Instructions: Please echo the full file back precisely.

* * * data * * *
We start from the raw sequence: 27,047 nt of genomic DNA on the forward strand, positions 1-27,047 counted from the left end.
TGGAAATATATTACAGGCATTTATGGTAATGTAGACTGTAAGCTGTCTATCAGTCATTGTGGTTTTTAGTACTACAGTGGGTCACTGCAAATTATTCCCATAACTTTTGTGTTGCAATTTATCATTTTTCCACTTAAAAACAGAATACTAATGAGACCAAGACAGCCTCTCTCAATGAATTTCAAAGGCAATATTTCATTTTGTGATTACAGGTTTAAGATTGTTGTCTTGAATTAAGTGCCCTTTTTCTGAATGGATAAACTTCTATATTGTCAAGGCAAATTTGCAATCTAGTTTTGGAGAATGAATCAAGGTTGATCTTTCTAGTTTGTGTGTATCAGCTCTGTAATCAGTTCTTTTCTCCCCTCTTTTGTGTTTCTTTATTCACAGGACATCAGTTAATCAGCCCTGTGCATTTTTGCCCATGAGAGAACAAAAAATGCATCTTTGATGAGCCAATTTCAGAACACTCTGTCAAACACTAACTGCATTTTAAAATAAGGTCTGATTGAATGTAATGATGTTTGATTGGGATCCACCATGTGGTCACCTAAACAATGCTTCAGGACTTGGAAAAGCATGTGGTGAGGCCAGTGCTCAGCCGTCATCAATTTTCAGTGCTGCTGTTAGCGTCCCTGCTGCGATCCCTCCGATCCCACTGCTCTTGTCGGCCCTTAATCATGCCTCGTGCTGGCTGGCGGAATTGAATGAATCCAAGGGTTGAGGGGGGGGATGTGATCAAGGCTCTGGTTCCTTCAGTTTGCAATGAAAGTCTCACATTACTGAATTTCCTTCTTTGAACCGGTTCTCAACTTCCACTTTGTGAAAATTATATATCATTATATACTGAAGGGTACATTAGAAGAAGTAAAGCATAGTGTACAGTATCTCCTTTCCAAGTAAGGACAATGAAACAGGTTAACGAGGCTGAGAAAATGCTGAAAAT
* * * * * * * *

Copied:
We start from the raw sequence: 27,047 nt of genomic DNA on the forward strand, positions 1-27,047 counted from the left end.
TGGAAATATATTACAGGCATTTATGGTAATGTAGACTGTAAGCTGTCTATCAGTCATTGTGGTTTTTAGTACTACAGTGGGTCACTGCAAATTATTCCCATAACTTTTGTGTTGCAATTTATCATTTTTCCACTTAAAAACAGAATACTAATGAGACCAAGACAGCCTCTCTCAATGAATTTCAAAGGCAATATTTCATTTTGTGATTACAGGTTTAAGATTGTTGTCTTGAATTAAGTGCCCTTTTTCTGAATGGATAAACTTCTATATTGTCAAGGCAAATTTGCAATCTAGTTTTGGAGAATGAATCAAGGTTGATCTTTCTAGTTTGTGTGTATCAGCTCTGTAATCAGTTCTTTTCTCCCCTCTTTTGTGTTTCTTTATTCACAGGACATCAGTTAATCAGCCCTGTGCATTTTTGCCCATGAGAGAACAAAAAATGCATCTTTGATGAGCCAATTTCAGAACACTCTGTCAAACACTAACTGCATTTTAAAATAAGGTCTGATTGAATGTAATGATGTTTGATTGGGATCCACCATGTGGTCACCTAAACAATGCTTCAGGACTTGGAAAAGCATGTGGTGAGGCCAGTGCTCAGCCGTCATCAATTTTCAGTGCTGCTGTTAGCGTCCCTGCTGCGATCCCTCCGATCCCACTGCTCTTGTCGGCCCTTAATCATGCCTCGTGCTGGCTGGCGGAATTGAATGAATCCAAGGGTTGAGGGGGGGGATGTGATCAAGGCTCTGGTTCCTTCAGTTTGCAATGAAAGTCTCACATTACTGAATTTCCTTCTTTGAACCGGTTCTCAACTTCCACTTTGTGAAAATTATATATCATTATATACTGAAGGGTACATTAGAAGAAGTAAAGCATAGTGTACAGTATCTCCTTTCCAAGTAAGGACAATGAAACAGGTTAACGAGGCTGAGAAAATGCTGAAAAT